Killing weeds with electricity is considered an alternative to using glyphosate, and tests show what the process can do – and what it can’t. Killing weeds with electricity is considered an alternative to using glyphosate, and tests show what the process can do – and what it can’t.
What is Glyphosate?
Utilized in agriculture, forestry, lawn, and garden care for combating the growth of unwanted plants, weeds, and grasses, glyphosate is the most widely used herbicide in the world. Glyphosate was created in 1970 by the Monsanto company and is one of the broad-spectrum herbicides that act by blocking an essential enzyme called 5-enolpyruvylshikimate-3-phosphate (EPSP)synthase, which is vital for plant growth.
As a definitive ban on the use of glyphosate looms on the horizon, many farmers are looking for alternatives to glyphosate and other chemical herbicides. One method that has so far been used more in organic farming is electrical weed control.
Control the weeds in three steps
The French Institut du Végétal (Arvalis) has tested the electric weed control method since 2018. The focus is on the effectiveness of weed eradication. The tests took place near the French city of Metz, using the Xpower device with the Electroherb process from the Zasso company.
The weeds were eradicated during tests at 2 km/h, 4 km/h, and 7 km/h. For comparison, the control plot was treated with glyphosate. After 37 days, the researchers examined how effective the procedures were. There were clear differences among cultures.
Good results in the rapeseed crop but poor in the wheat crop
While glyphosate only killed 45% of weeds in the fall canola crop, the electric process killed nearly 100% at all speeds and was significantly more effective. Also, glyphosate only managed 85% of the weeds in the spring pea crop, while the electric process killed over 90% of the weeds.
The situation was different for cereals. While glyphosate reliably removed all weeds in the wheat crop, the electric device achieved at best 20% effectiveness. In permanent pastures, in the case of clover and red clover, the electric method had almost no effect in the spring.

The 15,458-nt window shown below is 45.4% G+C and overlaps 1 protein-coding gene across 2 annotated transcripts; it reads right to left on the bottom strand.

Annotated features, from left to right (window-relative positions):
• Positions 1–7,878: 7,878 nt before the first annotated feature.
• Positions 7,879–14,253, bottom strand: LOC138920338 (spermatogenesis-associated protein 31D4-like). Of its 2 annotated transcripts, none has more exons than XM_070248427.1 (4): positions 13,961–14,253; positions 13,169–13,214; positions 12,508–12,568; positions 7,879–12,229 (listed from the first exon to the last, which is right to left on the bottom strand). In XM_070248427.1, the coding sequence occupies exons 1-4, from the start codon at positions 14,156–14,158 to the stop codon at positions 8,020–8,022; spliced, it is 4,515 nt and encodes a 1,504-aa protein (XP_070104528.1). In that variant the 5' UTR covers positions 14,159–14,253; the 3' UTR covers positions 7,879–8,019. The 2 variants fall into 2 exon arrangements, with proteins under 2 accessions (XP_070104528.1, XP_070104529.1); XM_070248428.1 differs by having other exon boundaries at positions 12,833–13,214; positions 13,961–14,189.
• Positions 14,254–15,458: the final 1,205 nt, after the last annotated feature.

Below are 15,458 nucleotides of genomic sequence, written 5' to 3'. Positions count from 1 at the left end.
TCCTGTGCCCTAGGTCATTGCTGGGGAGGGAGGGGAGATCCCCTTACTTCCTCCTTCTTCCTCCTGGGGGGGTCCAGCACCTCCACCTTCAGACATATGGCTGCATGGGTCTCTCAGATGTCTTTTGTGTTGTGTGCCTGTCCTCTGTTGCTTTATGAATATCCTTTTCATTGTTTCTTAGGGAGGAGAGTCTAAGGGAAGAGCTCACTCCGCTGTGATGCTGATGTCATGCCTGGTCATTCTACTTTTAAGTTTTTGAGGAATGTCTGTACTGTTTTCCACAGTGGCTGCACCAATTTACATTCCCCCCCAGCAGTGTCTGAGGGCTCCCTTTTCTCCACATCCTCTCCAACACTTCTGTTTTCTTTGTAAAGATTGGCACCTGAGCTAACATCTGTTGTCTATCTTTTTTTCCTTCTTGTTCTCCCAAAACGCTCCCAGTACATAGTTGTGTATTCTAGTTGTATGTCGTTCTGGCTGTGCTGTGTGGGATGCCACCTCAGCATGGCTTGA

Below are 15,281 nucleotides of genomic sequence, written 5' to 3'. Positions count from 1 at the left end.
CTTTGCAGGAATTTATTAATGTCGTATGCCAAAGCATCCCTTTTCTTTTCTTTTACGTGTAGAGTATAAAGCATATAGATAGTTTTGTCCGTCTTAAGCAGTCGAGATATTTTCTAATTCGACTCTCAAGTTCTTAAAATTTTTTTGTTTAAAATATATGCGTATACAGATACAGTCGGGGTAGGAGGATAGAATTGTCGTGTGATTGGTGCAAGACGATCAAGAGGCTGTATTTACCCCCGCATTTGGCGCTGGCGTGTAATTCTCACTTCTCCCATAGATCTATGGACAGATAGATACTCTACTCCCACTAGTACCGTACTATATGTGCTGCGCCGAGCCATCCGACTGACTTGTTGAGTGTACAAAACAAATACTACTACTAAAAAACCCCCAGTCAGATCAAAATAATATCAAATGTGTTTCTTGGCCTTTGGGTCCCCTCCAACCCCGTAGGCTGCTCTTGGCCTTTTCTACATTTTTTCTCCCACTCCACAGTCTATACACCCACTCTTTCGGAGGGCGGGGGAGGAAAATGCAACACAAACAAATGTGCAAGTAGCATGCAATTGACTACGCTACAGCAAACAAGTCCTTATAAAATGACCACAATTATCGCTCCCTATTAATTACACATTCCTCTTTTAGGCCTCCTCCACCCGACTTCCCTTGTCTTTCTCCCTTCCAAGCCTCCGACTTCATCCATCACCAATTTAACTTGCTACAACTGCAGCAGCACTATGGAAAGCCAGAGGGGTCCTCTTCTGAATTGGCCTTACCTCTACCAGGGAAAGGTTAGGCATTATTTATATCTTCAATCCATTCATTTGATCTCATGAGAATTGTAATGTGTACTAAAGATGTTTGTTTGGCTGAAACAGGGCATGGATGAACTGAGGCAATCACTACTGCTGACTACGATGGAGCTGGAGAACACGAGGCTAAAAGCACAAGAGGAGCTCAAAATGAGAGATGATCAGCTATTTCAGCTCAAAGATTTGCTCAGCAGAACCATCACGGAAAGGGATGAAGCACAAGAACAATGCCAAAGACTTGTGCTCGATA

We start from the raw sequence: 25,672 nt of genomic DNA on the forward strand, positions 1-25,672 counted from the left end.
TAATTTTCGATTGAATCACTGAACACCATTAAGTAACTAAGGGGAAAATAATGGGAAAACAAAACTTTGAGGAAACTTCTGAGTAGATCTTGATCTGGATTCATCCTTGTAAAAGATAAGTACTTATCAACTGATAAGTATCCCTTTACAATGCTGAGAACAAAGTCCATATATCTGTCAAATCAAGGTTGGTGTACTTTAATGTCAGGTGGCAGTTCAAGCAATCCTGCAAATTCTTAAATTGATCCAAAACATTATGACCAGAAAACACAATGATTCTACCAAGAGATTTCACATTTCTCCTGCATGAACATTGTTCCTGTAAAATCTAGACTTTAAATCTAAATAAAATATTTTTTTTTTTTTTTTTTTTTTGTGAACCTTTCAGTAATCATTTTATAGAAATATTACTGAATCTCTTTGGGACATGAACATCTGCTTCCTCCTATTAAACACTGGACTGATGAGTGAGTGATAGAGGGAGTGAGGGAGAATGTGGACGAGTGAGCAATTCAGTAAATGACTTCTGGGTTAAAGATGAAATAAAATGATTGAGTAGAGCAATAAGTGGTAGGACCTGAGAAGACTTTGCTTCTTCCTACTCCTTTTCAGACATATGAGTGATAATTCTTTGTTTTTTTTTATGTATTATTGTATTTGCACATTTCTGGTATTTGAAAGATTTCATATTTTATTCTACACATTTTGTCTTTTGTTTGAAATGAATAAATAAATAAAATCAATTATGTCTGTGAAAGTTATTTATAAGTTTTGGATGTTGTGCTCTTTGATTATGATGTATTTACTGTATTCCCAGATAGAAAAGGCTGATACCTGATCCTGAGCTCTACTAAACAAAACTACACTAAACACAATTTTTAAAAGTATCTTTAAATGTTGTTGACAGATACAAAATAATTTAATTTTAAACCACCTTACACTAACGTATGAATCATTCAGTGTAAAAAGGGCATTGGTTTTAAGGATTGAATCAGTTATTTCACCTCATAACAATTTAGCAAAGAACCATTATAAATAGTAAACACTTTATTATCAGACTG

In autumn, however, the method performed better, at least for clover and red clover, with more than 80% of the plants being removed.
The slower the work, the more effective it is
Electrical voltage passing through plants and soil affects plant cells. This process will dry them out. The result depends on the plant species, available biomass, stand density, and humidity. In dry environmental conditions, care must be taken as there is always the risk of fire.
Tests show that lower speeds are significantly more efficient. The best results were achieved at a speed of 2 km/h. This is because the plants are exposed to the electrical charge for a longer time.
The following ground rules can be derived from experiments:
– weeds are easier to remove than grass;
– the higher the biomass, the less efficient the procedure;
– the procedure is more effective if the soil is moist;
– humidity, for example, dew, increases the efficiency of the procedure;
Costs of electric weed removal
A disadvantage of the method is a low speed, due to the low travel speeds and the working width of 3 m. In addition, the technology is significantly more expensive than glyphosate or tillage, with costs going up to 250 euros/ha.
To see how the method affected soil life, the researchers also calculated the earthworms in the plots and the microbial biomass. The measurements showed no negative impact of the electrical voltage on the earthworms and the amount of microbial biomass.